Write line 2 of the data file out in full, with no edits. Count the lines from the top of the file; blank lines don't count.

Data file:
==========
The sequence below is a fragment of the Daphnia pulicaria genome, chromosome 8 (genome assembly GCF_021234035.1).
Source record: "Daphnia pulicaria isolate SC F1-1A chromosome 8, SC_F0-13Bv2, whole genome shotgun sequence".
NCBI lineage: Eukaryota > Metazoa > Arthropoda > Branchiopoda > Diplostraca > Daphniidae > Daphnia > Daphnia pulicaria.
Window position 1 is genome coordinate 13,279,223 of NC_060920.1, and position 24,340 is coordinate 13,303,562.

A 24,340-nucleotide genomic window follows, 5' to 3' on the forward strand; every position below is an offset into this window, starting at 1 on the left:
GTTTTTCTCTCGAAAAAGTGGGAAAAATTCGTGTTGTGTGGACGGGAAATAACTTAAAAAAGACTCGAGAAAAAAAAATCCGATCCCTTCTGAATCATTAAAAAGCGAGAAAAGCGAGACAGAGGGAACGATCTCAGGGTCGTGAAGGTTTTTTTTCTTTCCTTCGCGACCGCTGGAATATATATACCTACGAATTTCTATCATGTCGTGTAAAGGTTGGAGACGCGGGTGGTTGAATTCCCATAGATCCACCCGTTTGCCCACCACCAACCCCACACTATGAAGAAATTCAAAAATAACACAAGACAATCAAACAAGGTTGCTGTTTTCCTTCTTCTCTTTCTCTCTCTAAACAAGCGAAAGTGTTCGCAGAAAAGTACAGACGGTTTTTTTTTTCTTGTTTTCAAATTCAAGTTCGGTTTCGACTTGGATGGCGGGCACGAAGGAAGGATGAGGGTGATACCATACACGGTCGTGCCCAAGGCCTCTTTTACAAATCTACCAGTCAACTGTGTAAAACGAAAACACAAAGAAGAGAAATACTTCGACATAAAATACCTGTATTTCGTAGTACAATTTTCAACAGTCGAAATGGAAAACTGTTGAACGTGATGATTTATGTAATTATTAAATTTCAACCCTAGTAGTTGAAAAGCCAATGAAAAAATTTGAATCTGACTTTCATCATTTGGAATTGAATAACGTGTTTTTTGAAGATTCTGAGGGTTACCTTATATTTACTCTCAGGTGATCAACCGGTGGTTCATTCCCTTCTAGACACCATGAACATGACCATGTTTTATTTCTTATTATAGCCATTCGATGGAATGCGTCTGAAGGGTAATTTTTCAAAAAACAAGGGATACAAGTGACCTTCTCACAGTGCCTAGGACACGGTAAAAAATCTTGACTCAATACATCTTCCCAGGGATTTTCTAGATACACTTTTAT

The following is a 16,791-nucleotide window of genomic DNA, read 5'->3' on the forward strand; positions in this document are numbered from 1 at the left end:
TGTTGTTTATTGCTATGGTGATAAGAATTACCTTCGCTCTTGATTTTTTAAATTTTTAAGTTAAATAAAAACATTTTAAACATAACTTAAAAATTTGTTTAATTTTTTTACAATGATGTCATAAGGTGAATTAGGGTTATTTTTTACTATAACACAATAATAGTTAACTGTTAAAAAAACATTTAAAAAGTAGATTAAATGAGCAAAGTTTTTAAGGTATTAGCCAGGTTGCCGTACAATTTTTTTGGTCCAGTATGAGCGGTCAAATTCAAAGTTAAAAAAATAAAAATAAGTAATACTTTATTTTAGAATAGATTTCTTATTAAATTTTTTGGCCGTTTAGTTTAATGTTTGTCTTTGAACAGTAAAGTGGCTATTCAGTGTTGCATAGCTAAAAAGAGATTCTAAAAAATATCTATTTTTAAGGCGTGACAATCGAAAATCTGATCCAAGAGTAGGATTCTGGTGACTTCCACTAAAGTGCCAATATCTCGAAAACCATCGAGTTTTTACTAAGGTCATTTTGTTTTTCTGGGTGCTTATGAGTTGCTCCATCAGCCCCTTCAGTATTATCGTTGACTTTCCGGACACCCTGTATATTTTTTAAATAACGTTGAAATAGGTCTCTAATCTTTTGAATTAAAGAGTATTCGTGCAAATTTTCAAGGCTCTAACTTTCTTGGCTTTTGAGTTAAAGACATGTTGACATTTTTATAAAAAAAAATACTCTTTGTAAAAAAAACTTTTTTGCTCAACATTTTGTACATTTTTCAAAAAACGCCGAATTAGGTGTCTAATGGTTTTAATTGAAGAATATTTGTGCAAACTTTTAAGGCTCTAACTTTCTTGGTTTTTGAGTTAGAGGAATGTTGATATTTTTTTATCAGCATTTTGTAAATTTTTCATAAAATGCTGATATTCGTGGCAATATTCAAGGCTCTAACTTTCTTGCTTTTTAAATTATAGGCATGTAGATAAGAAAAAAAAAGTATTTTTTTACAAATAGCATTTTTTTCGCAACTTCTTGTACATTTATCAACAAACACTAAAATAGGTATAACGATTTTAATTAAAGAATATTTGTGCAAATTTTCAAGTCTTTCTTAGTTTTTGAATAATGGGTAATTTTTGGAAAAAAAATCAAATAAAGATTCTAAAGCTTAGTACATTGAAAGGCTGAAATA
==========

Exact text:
Source record: "Daphnia pulicaria isolate SC F1-1A chromosome 8, SC_F0-13Bv2, whole genome shotgun sequence".